The Illearth War

The Illearth War

After scant days in his "real" world, Thomas Covenant found himself again summoned to the Land. There forty bitter years had passed, while Lord Foul, immortal enemy of the Land, moved to fulfill his prophecy of doom.The Council of Lords found their spells useless, now that Foul the Despiser held the Illearth Stone, ancient source of evil power, High Lord Elena turned in de...

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Title:The Illearth War
Author:Stephen R. Donaldson
Rating:
Edition Language:English

The Illearth War Reviews

  • Lucinda

    Another treasured edition to add to the extensive Thomas Covenant trilogy, that is an indisputable classic within the fantasy genre.

    As a fan of Stephen Donaldson’s trilogy ‘the second chronicles of Thomas Covenant’ I was naturally keen to also read the first trilogy that started it all, being ‘the chronicles of Thomas Covenant: the unbeliever’ with this book (the illearth war) being the second volume following on from Lord Foul’s bane. I am constantly overwhelmed by how similarly to renowned au

    Another treasured edition to add to the extensive Thomas Covenant trilogy, that is an indisputable classic within the fantasy genre.

    As a fan of Stephen Donaldson’s trilogy ‘the second chronicles of Thomas Covenant’ I was naturally keen to also read the first trilogy that started it all, being ‘the chronicles of Thomas Covenant: the unbeliever’ with this book (the illearth war) being the second volume following on from Lord Foul’s bane. I am constantly overwhelmed by how similarly to renowned author JRR Tolkien; Stephen Donaldson’s work is for it has stood the test of time by being as much loved today as it was in 1977. This has to be the most richly detailed and compelling work since ‘The Lord of the Rings’, with its complex plot and vast world-building that takes epic fantasy to ambitious heights.

    Volume two: the illearth war continues the story of Thomas Covenant who has spent days in his ‘real’ world before then being summoned once more to the land. Forty bitter years has passed with Lord Foul, the immortal enemy pushing forwards to fulfill his prophecy of doom. With foul the despiser clutching upon his person the Illearth stone (an ancient source of evil & deadly power), the Counsel of the Lords have found their magic useless and no match for the opposition. As the high Lord Elena in desperation turns to Covenant and the legendary white Gold magic of his ring that he is in possession of, their task is simple; to find out how to use the power that is nestled within the ring before it is too late…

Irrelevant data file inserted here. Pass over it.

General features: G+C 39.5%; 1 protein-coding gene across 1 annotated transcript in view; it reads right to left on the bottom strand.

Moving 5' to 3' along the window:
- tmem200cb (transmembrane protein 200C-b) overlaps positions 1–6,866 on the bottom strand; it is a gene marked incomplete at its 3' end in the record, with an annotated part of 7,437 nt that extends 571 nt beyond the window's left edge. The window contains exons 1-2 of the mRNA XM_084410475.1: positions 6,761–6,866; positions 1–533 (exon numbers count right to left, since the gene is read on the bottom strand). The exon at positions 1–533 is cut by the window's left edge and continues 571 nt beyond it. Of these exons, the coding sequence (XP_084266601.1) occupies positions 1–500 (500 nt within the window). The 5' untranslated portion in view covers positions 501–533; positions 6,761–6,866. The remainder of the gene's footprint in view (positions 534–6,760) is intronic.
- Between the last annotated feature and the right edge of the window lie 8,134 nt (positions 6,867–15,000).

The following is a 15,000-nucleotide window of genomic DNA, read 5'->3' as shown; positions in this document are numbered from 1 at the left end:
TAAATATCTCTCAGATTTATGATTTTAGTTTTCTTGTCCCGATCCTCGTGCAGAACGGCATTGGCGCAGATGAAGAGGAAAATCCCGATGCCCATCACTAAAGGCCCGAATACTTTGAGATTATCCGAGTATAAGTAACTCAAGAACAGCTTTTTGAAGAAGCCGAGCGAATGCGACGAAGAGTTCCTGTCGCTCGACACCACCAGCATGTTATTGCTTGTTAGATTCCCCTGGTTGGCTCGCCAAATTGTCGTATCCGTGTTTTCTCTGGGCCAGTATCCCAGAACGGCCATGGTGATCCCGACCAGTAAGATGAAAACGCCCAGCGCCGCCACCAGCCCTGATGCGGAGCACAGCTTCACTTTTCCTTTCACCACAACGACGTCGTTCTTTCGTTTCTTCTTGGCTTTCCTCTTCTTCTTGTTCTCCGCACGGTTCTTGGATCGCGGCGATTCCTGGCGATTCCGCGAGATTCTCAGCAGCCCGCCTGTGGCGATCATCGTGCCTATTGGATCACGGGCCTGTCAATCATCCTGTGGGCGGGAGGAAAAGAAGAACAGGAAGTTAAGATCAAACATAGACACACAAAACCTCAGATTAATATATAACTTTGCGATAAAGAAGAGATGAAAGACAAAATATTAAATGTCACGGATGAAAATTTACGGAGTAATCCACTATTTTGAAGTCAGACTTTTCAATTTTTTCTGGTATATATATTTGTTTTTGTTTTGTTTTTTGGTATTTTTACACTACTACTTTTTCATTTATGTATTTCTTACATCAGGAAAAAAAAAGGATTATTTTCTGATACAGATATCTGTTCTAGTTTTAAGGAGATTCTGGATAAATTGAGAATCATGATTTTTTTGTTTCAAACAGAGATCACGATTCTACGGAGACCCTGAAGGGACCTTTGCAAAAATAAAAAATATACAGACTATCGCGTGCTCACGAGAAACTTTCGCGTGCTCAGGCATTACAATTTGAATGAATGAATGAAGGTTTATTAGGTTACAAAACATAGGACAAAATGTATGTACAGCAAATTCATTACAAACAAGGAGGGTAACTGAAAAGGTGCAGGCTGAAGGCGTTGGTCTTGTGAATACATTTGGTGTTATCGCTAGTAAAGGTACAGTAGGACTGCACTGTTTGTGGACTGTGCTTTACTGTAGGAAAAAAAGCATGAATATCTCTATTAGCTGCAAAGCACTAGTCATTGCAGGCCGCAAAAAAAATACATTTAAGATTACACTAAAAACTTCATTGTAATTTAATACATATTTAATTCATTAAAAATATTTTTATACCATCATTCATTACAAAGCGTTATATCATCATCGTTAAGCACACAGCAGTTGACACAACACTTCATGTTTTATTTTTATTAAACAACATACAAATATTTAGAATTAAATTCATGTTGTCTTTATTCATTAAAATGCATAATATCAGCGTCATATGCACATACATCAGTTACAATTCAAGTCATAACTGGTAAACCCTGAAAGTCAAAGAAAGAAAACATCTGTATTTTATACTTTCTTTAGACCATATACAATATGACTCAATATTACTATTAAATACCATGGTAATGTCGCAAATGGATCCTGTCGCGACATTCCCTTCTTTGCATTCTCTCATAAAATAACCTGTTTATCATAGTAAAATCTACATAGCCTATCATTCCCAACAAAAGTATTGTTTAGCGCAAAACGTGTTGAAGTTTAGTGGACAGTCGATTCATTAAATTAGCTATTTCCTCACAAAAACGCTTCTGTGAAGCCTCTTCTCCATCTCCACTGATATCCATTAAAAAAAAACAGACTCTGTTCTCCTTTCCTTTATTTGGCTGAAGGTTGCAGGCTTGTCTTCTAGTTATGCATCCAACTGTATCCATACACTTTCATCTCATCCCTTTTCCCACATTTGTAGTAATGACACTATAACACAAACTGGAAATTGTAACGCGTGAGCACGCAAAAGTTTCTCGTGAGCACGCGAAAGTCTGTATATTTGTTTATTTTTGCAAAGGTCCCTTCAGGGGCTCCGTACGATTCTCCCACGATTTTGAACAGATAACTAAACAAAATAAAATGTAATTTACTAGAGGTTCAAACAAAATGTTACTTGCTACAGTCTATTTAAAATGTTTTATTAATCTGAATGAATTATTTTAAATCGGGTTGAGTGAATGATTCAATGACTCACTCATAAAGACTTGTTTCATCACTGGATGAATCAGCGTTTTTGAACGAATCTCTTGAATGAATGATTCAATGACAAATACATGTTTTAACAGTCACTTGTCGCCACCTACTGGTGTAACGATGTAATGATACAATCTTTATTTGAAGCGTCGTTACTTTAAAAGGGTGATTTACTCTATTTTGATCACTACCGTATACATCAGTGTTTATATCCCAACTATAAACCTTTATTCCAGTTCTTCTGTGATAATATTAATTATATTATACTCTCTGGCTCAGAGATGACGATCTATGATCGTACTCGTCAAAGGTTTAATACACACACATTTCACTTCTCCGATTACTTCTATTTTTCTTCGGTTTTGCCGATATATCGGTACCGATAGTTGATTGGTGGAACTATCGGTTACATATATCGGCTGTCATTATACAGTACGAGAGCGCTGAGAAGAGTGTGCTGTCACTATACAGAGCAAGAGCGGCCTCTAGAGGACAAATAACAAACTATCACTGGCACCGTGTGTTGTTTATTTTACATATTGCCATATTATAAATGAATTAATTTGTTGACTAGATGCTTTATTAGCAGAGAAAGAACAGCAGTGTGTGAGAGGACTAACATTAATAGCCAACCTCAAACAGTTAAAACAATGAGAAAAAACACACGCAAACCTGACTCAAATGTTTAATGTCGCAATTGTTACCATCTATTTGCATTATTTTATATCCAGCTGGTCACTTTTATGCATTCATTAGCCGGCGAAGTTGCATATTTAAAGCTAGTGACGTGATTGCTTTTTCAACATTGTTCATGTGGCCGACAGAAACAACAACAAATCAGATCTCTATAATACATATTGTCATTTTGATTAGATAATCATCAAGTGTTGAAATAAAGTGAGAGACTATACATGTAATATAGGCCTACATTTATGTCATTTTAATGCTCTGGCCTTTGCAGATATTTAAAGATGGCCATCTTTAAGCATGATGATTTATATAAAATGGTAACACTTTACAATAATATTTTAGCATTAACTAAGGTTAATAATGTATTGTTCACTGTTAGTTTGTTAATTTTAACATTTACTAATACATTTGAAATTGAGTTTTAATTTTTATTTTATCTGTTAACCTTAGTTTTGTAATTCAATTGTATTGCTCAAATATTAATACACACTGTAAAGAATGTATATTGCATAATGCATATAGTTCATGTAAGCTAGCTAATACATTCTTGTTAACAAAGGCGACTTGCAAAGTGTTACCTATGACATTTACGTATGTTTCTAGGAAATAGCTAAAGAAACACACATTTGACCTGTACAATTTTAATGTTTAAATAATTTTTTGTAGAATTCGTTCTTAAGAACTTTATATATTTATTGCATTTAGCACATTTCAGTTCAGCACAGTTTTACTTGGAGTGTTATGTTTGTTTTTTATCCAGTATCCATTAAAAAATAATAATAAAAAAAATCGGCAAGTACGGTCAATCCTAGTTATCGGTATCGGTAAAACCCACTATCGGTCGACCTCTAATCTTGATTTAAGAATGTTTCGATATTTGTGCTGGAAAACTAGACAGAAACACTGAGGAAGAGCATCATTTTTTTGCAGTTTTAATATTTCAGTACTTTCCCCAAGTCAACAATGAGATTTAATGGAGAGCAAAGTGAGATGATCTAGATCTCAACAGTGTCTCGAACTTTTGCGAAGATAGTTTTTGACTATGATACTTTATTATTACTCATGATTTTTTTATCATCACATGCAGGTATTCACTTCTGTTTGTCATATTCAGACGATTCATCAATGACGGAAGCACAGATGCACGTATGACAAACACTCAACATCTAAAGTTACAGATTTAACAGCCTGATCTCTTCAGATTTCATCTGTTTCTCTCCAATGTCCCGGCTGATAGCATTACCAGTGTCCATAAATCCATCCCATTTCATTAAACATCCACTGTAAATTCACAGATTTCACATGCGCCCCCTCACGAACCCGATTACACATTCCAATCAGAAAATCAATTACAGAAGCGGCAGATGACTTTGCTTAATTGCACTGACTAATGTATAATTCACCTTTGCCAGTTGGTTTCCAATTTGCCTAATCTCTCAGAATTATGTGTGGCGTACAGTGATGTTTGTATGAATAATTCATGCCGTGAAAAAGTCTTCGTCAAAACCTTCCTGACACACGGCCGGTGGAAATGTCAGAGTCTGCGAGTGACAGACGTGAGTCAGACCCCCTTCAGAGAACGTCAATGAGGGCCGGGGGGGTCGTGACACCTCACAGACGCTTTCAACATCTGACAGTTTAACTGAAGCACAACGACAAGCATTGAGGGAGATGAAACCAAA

The Chronicles of Thomas Covenant are really special, memorable and such distinctive works that aficionados of high fantasy will love, and be enchanted by the dangers and magic that lies within each installment of this epic work. Comparable to Tolkien at his very best I cannot enthuse and praise Stephen Donaldson highly enough, for his work is truly sublime and inspirational which many authors of today can only dream to reach similar heights. His remarkable and noteworthy achievement has empowered many writers to discover the delights of this genre and to go beyond by pushing boundaries with your creativity and imagination, for after all nothing is impossible as he has here proved to readers. Highly acclaimed and cherished throughout the world, Thomas Covenant is a literary figure to remember and the world that surrounds him is one of excitement, discovery, and danger and is truly extraordinary. This is a trilogy of sheer remarkable scope, depth and sophistication and one that will blow you away by its great magnitude that is astonishing and mind blowing. Totally original, unique, clever and inspired this is a trilogy that is both most convincing and gripping; one in which you will loose yourself within.

    An epic fantasy saga by an author whose books constantly amaze and delight, and which I recommend to all fantasy fictional lovers and avid readers of this genre!!! Just incredible…

  • Dave

    *For anyone reading my reviews, this is a cut-paste of my review of Lord Foul's Bane. I will write a separate review for the Second Chronicles, but for each of the first series, I will use the same review. Thanks*

    Tolkien was not my introduction to fantasy fiction (neither was Donaldson); my first experience with SFF was RA Salvatore's The Crystal Shard. However, I immediately jumped into Tolkien, and afterward, Donaldson.

    The Chronicles of Thomas Covenant are as different from Tolkien's world as

    *For anyone reading my reviews, this is a cut-paste of my review of Lord Foul's Bane. I will write a separate review for the Second Chronicles, but for each of the first series, I will use the same review. Thanks*

    Tolkien was not my introduction to fantasy fiction (neither was Donaldson); my first experience with SFF was RA Salvatore's The Crystal Shard. However, I immediately jumped into Tolkien, and afterward, Donaldson.

    The Chronicles of Thomas Covenant are as different from Tolkien's world as almost any SFF (think Jordan, Martin, etc). The story is as epic (moreso, even), and much more emotionally involving. Not so much because Thomas Covenant is a "real" person from the "real" world, but because his reactions to his experiences, the way he responds with doubt and fury, and the way he manages to grow despite his dichotomous belief/unbelief, all ring true to me. Maybe not to everyone, but to me, yes.